Public schools all over the country are operating without funds necessary for even the most basic supplies; teachers are being laid off; class sizes of 40+ students aren’t uncommon; buildings are without counselors and nurses—and these schools are charged with educating every single student who walks through their doors. No “counseled” attrition; no extreme disciplinary policies (did a five-year-old at Capital Prep really have to eat lunch standing up for an entire block because her mother sent her to school without the proper belt uniform?), and no egregious manipulation and misrepresentation of statistics.

So the question remains: if Capital Prep has such an elite selection process which creates a student population that’s fundamentally opposite from the one Perry claims to advocate for, where will the “less privileged” students, or the ones who are “counseled out” once it becomes clear that they won’t be successful, go? Capital Prep won’t educate them, but its principal will accuse others of being racists who purposefully keep such kids in “failing schools?”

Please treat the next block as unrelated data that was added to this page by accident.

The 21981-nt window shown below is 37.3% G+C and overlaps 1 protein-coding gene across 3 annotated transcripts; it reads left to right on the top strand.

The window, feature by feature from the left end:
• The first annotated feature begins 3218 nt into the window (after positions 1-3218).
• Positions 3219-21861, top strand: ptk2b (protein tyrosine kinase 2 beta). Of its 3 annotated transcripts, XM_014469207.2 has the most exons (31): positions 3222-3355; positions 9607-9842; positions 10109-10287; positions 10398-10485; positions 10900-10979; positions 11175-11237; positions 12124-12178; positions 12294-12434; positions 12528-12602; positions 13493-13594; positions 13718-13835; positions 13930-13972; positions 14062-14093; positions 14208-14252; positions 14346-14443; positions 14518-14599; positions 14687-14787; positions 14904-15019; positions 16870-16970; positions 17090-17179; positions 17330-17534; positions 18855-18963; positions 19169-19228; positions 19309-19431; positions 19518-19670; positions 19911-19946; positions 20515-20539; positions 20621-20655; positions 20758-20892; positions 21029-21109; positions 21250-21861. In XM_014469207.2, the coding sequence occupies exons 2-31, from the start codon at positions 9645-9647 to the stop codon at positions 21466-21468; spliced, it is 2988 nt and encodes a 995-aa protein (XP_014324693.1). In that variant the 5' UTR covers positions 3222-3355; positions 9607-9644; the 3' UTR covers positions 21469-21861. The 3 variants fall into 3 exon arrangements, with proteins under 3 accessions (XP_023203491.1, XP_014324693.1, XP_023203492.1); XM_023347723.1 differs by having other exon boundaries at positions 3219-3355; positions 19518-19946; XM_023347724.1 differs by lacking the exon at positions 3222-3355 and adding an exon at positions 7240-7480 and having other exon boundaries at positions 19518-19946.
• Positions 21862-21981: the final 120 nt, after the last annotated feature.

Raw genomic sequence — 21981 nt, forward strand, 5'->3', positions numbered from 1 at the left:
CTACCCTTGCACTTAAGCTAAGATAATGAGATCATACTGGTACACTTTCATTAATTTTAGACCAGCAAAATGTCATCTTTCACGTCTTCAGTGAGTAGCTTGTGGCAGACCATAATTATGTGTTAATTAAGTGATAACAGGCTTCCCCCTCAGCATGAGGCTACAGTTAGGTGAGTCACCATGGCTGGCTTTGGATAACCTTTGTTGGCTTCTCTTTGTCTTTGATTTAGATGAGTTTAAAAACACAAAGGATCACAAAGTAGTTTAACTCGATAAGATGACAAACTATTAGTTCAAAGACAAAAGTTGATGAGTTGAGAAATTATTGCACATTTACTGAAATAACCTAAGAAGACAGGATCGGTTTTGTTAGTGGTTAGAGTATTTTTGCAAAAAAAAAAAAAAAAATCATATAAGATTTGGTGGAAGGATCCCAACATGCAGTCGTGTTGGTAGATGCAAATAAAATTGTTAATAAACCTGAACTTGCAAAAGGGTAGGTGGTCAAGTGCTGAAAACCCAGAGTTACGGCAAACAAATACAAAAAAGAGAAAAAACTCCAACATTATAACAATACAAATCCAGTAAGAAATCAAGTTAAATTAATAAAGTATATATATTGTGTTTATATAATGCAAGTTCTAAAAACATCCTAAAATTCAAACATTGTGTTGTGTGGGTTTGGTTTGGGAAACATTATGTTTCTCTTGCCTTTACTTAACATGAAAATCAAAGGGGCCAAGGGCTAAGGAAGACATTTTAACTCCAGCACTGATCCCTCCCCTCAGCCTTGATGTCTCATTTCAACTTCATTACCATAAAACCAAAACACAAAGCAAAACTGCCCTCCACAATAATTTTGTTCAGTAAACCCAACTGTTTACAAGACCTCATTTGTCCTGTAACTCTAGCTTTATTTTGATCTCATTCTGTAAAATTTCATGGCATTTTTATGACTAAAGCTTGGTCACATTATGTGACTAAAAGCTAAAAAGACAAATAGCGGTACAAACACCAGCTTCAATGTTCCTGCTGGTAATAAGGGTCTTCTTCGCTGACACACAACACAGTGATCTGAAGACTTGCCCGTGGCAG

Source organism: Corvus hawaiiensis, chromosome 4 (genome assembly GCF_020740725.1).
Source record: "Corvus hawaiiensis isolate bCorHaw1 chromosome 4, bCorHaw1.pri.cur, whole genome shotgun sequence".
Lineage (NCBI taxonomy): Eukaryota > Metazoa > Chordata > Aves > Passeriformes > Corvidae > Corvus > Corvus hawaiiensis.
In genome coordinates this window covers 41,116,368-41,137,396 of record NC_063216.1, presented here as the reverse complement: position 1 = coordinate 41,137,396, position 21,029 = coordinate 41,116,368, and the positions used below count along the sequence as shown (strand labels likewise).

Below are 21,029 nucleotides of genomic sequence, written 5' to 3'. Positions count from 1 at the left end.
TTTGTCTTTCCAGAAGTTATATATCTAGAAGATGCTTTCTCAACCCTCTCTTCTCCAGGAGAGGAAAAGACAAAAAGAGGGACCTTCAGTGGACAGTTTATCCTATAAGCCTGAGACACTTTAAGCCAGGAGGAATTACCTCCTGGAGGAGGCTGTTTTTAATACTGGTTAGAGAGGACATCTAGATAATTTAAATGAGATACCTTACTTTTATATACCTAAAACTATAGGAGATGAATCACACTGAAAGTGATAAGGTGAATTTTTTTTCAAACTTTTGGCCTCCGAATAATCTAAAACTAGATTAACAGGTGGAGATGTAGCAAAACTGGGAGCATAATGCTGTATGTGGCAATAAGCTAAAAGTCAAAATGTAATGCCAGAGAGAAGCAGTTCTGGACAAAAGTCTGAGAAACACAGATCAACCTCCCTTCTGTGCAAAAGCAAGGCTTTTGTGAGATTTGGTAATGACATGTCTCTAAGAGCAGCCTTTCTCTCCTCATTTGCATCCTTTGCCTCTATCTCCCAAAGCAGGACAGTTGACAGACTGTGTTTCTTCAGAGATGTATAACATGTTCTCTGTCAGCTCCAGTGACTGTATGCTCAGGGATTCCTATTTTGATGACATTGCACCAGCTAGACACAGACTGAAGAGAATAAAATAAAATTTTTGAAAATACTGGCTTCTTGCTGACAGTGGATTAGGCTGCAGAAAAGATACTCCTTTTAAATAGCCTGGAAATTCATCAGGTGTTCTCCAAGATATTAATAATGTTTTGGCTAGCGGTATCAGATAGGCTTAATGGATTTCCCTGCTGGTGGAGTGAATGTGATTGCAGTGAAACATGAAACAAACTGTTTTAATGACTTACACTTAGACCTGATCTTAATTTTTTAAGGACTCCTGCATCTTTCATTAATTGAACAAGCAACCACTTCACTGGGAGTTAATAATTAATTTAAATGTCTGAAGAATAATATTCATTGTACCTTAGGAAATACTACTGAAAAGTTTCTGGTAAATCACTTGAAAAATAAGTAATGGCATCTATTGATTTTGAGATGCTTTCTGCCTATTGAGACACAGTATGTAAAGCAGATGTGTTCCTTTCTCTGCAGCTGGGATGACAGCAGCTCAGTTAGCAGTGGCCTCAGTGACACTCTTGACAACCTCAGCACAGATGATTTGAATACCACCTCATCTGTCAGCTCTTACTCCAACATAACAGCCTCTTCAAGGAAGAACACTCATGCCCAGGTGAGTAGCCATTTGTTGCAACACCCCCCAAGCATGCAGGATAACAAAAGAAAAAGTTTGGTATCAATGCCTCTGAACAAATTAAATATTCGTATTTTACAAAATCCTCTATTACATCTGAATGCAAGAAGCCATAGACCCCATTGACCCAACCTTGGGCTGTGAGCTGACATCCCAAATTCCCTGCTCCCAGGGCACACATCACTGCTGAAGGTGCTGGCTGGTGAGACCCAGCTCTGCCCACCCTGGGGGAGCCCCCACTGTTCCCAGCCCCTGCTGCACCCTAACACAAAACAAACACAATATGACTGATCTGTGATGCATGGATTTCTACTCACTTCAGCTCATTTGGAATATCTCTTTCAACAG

Steve Perry will be in Philadelphia tomorrow (9/16/13) with Michelle Rhee, and it seems he’s pretty excited about engaging in some #RealEdTalk.

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Unfortunately, I can’t go…but maybe someone can pass on my question to Dr. Perry: why not focus your efforts on the most economically and socially disadvantaged students in your district, and keep those students under your care from the start of their high school career until the end You’re a miracle worker, and, as you say, THOSE are the students who need you the most–yet somehow, statistically speaking, they seem not to be the ones who are accepted into and who graduate from your school.

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My fundamental objections to charter schools